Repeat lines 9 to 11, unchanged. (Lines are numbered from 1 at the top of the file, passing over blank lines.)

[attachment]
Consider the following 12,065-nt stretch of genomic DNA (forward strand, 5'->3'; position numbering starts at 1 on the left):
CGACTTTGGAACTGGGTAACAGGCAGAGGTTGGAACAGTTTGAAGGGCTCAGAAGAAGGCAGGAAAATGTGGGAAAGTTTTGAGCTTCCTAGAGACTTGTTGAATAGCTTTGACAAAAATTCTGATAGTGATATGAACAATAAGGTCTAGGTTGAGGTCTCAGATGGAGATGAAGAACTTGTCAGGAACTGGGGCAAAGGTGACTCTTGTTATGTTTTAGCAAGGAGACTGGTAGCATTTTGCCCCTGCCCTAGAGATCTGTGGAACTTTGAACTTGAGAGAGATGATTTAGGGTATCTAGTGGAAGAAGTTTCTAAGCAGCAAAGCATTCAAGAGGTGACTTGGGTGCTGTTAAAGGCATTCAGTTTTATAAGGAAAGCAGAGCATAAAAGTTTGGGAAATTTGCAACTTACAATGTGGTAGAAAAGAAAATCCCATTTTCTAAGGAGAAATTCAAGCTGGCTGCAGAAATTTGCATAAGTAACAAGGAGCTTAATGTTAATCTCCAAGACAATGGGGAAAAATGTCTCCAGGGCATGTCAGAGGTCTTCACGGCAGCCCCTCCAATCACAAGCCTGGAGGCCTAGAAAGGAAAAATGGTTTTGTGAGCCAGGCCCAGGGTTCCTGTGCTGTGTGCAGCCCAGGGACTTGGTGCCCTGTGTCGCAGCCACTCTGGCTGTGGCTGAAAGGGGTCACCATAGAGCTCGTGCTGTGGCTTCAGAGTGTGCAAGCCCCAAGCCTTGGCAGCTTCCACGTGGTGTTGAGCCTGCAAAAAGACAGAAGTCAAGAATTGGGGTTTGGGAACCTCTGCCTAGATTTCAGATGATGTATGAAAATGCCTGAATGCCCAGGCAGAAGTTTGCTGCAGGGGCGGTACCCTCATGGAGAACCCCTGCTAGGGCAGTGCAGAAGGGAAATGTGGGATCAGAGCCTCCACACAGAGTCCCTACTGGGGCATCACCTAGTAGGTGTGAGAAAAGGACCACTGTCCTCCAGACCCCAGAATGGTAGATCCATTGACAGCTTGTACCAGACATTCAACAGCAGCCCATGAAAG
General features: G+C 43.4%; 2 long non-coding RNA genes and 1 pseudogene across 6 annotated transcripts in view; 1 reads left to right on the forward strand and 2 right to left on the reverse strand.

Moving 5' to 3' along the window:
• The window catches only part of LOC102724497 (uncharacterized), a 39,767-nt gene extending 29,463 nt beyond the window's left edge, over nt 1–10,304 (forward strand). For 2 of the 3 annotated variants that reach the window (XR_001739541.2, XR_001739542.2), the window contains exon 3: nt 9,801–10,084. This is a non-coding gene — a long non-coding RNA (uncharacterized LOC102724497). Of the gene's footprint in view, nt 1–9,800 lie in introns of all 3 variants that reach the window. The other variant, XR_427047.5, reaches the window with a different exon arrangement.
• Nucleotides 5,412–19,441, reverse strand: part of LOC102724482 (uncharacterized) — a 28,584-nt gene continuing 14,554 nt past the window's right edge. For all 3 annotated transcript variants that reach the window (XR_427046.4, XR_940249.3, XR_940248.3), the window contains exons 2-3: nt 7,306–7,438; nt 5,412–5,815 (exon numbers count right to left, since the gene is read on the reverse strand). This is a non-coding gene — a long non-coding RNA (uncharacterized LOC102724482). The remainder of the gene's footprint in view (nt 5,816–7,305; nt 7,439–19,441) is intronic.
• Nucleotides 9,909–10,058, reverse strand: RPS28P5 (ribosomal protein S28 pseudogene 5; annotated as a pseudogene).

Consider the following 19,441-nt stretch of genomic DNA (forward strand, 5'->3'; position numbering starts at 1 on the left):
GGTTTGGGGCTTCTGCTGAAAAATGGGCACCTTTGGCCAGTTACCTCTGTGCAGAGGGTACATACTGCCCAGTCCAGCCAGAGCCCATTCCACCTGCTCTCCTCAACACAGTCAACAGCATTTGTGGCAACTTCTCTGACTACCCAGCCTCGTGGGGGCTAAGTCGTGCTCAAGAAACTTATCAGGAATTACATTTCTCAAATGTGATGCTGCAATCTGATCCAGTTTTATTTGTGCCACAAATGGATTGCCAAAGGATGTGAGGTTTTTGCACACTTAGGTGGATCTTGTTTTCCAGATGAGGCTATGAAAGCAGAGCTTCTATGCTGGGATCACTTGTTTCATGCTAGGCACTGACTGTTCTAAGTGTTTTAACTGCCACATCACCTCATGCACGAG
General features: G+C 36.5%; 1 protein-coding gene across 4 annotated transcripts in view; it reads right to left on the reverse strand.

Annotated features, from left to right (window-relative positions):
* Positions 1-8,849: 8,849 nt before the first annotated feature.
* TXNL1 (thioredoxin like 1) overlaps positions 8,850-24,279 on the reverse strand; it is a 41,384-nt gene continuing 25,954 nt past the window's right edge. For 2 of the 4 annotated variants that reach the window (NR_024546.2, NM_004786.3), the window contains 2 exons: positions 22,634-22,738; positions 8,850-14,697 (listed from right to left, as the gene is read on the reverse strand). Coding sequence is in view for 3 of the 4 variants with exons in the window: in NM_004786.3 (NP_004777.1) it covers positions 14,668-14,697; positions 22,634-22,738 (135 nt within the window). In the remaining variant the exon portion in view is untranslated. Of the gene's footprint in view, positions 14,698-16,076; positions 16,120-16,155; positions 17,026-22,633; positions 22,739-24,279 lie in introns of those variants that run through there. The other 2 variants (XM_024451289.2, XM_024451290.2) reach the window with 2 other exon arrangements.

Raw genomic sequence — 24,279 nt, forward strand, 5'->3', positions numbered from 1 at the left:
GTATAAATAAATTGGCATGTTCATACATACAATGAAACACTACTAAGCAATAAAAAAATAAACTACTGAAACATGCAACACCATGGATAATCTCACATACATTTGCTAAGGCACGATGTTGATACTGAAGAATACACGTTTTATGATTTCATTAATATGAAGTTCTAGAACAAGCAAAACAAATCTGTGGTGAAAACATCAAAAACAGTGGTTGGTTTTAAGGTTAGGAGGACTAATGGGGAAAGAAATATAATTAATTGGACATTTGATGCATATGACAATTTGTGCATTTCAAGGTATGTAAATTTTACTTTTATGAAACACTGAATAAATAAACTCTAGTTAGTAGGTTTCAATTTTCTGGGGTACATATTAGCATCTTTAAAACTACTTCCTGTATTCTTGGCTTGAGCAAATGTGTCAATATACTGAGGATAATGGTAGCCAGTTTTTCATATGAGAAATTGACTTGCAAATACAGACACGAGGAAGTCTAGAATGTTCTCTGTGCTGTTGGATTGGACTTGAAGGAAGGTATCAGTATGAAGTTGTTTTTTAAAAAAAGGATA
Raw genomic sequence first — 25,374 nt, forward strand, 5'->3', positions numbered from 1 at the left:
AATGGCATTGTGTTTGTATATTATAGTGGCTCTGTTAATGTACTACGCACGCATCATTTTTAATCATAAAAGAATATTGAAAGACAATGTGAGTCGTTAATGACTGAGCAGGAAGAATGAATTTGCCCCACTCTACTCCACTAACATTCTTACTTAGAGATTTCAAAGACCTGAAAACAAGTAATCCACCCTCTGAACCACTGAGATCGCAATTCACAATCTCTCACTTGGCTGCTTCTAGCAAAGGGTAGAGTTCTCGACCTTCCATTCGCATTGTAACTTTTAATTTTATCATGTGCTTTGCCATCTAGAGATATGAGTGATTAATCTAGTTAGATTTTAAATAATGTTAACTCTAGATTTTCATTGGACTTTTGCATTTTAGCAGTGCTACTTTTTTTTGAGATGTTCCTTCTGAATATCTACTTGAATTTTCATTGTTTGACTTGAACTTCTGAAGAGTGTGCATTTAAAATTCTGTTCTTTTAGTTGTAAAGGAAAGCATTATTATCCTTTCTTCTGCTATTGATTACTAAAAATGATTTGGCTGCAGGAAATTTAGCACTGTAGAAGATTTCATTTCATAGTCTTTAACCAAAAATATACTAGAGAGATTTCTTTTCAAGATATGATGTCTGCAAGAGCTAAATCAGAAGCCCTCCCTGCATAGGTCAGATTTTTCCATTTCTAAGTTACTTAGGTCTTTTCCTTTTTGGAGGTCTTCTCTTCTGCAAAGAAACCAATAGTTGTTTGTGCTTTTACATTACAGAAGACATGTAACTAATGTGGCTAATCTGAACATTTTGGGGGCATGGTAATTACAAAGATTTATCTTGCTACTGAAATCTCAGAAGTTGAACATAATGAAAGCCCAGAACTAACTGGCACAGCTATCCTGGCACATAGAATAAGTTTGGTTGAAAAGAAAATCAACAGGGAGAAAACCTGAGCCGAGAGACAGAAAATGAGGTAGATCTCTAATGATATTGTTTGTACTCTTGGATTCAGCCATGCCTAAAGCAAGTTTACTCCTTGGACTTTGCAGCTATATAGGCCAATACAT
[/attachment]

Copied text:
GGTTTGGGGCTTCTGCTGAAAAATGGGCACCTTTGGCCAGTTACCTCTGTGCAGAGGGTACATACTGCCCAGTCCAGCCAGAGCCCATTCCACCTGCTCTCCTCAACACAGTCAACAGCATTTGTGGCAACTTCTCTGACTACCCAGCCTCGTGGGGGCTAAGTCGTGCTCAAGAAACTTATCAGGAATTACATTTCTCAAATGTGATGCTGCAATCTGATCCAGTTTTATTTGTGCCACAAATGGATTGCCAAAGGATGTGAGGTTTTTGCACACTTAGGTGGATCTTGTTTTCCAGATGAGGCTATGAAAGCAGAGCTTCTATGCTGGGATCACTTGTTTCATGCTAGGCACTGACTGTTCTAAGTGTTTTAACTGCCACATCACCTCATGCACGAG
General features: G+C 36.5%; 1 protein-coding gene across 4 annotated transcripts in view; it reads right to left on the reverse strand.

Annotated features, from left to right (window-relative positions):